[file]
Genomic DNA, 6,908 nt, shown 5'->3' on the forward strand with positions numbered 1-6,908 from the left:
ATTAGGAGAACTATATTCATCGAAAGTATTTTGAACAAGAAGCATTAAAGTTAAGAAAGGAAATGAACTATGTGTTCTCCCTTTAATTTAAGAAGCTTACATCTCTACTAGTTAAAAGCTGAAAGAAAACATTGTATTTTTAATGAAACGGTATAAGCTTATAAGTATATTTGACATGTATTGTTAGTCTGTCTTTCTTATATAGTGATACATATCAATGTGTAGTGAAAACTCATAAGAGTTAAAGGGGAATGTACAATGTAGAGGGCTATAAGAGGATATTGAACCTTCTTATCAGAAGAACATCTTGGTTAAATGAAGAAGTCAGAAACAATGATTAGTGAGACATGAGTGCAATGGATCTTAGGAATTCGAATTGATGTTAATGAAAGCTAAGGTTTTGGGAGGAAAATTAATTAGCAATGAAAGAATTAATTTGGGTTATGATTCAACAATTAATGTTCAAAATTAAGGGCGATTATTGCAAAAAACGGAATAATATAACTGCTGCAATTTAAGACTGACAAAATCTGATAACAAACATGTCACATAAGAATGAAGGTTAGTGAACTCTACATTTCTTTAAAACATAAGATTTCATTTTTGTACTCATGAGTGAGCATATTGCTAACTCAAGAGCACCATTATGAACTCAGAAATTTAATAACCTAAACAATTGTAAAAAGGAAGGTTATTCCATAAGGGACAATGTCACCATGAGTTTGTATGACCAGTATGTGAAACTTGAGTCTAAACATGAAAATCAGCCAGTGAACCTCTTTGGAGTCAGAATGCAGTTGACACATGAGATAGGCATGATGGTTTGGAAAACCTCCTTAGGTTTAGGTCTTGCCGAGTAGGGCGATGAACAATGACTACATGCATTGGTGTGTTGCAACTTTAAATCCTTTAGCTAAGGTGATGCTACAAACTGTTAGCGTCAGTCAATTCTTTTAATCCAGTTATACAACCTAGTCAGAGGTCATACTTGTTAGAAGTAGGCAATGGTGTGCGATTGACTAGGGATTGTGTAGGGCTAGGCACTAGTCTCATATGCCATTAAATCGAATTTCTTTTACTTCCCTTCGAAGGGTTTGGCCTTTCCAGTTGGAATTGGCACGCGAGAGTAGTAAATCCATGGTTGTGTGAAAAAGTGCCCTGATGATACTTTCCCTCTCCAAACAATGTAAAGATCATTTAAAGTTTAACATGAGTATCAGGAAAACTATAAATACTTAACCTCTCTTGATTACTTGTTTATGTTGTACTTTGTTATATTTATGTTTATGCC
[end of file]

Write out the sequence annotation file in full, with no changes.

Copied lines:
Genomic DNA, 6,908 nt, shown 5'->3' on the forward strand with positions numbered 1-6,908 from the left:
ATTAGGAGAACTATATTCATCGAAAGTATTTTGAACAAGAAGCATTAAAGTTAAGAAAGGAAATGAACTATGTGTTCTCCCTTTAATTTAAGAAGCTTACATCTCTACTAGTTAAAAGCTGAAAGAAAACATTGTATTTTTAATGAAACGGTATAAGCTTATAAGTATATTTGACATGTATTGTTAGTCTGTCTTTCTTATATAGTGATACATATCAATGTGTAGTGAAAACTCATAAGAGTTAAAGGGGAATGTACAATGTAGAGGGCTATAAGAGGATATTGAACCTTCTTATCAGAAGAACATCTTGGTTAAATGAAGAAGTCAGAAACAATGATTAGTGAGACATGAGTGCAATGGATCTTAGGAATTCGAATTGATGTTAATGAAAGCTAAGGTTTTGGGAGGAAAATTAATTAGCAATGAAAGAATTAATTTGGGTTATGATTCAACAATTAATGTTCAAAATTAAGGGCGATTATTGCAAAAAACGGAATAATATAACTGCTGCAATTTAAGACTGACAAAATCTGATAACAAACATGTCACATAAGAATGAAGGTTAGTGAACTCTACATTTCTTTAAAACATAAGATTTCATTTTTGTACTCATGAGTGAGCATATTGCTAACTCAAGAGCACCATTATGAACTCAGAAATTTAATAACCTAAACAATTGTAAAAAGGAAGGTTATTCCATAAGGGACAATGTCACCATGAGTTTGTATGACCAGTATGTGAAACTTGAGTCTAAACATGAAAATCAGCCAGTGAACCTCTTTGGAGTCAGAATGCAGTTGACACATGAGATAGGCATGATGGTTTGGAAAACCTCCTTAGGTTTAGGTCTTGCCGAGTAGGGCGATGAACAATGACTACATGCATTGGTGTGTTGCAACTTTAAATCCTTTAGCTAAGGTGATGCTACAAACTGTTAGCGTCAGTCAATTCTTTTAATCCAGTTATACAACCTAGTCAGAGGTCATACTTGTTAGAAGTAGGCAATGGTGTGCGATTGACTAGGGATTGTGTAGGGCTAGGCACTAGTCTCATATGCCATTAAATCGAATTTCTTTTACTTCCCTTCGAAGGGTTTGGCCTTTCCAGTTGGAATTGGCACGCGAGAGTAGTAAATCCATGGTTGTGTGAAAAAGTGCCCTGATGATACTTTCCCTCTCCAAACAATGTAAAGATCATTTAAAGTTTAACATGAGTATCAGGAAAACTATAAATACTTAACCTCTCTTGATTACTTGTTTATGTTGTACTTTGTTATATTTATGTTTATGCC